Example: Enable edge BPDU filtering function.
# config t
(config)# spanning-tree edge bpdu-filter
Negation: (config)# no spanning-tree edge bpdu-filter
Show: # show spanning-tree
3.9.41.12 (config)# spanning-tree edge bpdu-guard
Syntax: (config)# spanning-tree edge bpdu-guard
Explanation: Enable edge BPDU guard function. Edge ports generally connect directly to PC, file servers or printers.
Therefore, edge ports are configured to allow rapid transition. Under normal situations, edge ports should not receive
configuration BPDUs. However, if they do, this probably is due to malicious attacks or mis-settings. When edge ports
receive configuration BPDUs, they will be automatically set to non-edge ports and start a new spanning tree
calculation process.
BPDU Guard is therefore used to prevent the device from suffering malicious attacks. With this function enabled,
when edge ports receive configuration BPDUs, STP disables those affected edge ports. After a period of recovery time,
those disabled ports are re-activated.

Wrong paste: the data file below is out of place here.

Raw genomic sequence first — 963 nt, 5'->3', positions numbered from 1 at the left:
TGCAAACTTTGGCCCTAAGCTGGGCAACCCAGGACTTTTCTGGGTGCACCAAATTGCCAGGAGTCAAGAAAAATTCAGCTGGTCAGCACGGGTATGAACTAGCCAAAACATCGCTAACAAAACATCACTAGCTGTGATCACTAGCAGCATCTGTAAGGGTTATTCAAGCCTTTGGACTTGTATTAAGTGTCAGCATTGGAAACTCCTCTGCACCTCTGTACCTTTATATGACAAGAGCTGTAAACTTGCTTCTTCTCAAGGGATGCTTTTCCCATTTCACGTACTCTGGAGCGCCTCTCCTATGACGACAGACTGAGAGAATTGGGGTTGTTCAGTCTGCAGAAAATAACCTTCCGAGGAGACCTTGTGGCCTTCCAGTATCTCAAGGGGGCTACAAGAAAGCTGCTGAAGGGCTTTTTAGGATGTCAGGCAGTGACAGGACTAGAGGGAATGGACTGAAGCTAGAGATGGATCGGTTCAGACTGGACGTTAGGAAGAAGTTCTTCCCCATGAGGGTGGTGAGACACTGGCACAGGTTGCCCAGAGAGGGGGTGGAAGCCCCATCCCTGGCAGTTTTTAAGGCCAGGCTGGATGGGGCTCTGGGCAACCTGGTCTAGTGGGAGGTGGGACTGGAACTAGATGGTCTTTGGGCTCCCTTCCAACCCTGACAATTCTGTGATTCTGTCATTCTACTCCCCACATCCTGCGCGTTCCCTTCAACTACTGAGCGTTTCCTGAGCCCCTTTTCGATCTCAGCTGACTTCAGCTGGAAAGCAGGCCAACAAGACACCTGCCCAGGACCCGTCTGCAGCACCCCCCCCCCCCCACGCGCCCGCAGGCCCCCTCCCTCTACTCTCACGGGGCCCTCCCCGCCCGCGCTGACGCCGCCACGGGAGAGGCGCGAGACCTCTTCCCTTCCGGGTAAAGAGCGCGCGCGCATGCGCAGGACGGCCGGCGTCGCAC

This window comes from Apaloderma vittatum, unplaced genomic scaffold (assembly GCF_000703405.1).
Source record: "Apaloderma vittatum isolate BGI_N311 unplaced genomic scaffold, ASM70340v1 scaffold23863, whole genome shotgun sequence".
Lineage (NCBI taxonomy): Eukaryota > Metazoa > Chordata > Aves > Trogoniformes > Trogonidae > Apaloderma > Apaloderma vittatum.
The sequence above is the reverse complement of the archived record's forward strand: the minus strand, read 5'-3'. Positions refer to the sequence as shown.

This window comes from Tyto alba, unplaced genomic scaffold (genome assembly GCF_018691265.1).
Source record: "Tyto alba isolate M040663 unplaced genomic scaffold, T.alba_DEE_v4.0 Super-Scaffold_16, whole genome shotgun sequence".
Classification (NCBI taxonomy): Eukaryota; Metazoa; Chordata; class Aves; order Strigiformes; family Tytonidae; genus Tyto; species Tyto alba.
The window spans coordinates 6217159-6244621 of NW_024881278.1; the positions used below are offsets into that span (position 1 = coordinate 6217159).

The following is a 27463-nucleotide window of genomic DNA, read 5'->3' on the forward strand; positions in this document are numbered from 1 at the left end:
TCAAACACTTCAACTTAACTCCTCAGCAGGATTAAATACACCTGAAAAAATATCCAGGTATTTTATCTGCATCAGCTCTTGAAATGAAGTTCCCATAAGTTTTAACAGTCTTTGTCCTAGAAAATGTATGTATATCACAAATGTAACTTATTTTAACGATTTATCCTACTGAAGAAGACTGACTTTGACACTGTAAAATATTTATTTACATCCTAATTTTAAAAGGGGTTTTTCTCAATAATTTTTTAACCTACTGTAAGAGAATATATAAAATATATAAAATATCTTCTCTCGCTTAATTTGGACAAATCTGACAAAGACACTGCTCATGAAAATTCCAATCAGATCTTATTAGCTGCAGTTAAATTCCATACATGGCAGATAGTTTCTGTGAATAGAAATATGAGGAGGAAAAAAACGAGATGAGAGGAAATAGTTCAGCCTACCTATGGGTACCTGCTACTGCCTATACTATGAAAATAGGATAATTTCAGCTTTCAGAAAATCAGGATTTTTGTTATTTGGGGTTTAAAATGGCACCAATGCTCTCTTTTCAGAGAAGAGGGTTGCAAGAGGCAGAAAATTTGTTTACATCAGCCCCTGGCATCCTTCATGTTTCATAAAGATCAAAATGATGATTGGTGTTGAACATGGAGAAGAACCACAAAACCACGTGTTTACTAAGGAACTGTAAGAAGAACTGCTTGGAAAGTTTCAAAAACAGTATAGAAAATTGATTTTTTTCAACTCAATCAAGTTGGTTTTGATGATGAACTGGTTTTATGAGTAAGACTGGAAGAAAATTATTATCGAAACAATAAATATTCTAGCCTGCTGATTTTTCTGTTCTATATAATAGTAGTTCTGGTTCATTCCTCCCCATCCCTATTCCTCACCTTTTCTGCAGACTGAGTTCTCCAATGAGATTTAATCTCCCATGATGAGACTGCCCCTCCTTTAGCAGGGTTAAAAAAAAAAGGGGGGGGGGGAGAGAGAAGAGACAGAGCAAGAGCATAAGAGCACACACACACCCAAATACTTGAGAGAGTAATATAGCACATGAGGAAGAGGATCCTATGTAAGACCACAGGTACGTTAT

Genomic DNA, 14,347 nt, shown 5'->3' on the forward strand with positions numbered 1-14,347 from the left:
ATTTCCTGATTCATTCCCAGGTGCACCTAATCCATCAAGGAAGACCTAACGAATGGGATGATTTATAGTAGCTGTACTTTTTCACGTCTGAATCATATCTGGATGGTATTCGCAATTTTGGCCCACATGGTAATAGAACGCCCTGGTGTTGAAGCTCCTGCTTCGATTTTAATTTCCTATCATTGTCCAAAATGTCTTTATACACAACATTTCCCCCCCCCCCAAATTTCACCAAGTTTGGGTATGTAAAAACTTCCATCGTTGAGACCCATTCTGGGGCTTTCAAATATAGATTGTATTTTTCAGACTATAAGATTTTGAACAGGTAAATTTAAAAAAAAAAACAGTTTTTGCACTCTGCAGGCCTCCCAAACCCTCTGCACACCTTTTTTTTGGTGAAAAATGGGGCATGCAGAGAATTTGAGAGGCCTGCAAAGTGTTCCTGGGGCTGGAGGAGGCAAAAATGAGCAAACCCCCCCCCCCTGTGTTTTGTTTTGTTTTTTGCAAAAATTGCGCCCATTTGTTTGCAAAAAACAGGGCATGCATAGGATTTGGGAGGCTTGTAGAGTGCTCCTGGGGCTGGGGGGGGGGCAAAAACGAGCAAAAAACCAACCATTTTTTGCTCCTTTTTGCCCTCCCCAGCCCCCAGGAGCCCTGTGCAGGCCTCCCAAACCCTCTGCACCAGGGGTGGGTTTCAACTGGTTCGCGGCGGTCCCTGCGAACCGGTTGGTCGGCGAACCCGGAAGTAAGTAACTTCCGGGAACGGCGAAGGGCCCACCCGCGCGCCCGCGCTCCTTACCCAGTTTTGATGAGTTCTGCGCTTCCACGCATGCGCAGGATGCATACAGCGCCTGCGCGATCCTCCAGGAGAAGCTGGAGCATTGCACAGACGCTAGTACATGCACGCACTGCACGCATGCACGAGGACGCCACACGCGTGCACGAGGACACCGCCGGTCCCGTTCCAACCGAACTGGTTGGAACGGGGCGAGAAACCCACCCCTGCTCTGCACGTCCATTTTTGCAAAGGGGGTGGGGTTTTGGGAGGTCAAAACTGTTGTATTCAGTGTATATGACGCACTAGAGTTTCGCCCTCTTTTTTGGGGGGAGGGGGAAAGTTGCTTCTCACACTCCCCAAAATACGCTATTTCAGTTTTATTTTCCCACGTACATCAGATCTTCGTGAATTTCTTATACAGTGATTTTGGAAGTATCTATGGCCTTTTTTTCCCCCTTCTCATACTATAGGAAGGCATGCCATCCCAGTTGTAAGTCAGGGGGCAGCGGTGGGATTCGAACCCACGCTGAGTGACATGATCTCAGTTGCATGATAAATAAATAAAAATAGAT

Example: Enable edge BPDU guard function.
# config t
(config)# spanning-tree edge bpdu-guard
Negation: (config)# no spanning-tree edge bpdu-guard
Show: # show spanning-tree
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3.9.41.13 (config)# spanning-tree mode
Syntax: (config)# spanning-tree mode { stp | rstp | mstp }
Parameters:
{ stp | rstp | mstp }: Specify one of the STP protocol versions.
Explanation: Configure the desired STP protocol version.
Example: Set the spanning tree mode to MSTP.
# config t
(config)# spanning-tree mode mstp
Negation: (config)# no spanning-tree mode
Show: # show spanning-tree
3.9.41.14 (config)# spanning-tree mst <instance> priority <prio>
Syntax: (config)# spanning-tree mst <instance> priority <prio>
Parameters:
<instance: 0-7>: Specify an instance ID. “0” means CIST. “1-7” means MSTI 1-7.
<prio: 0-61440>: Specify a priority value.
Explanation: Specify an appropriate priority for a MSTI instance. Bridge priority is used in selecting the root device,
root port, and designated port. The device with the highest priority becomes the root device. However, if all devices
have the same priority, the device with the lowest MAC address will then become the root device. Note that lower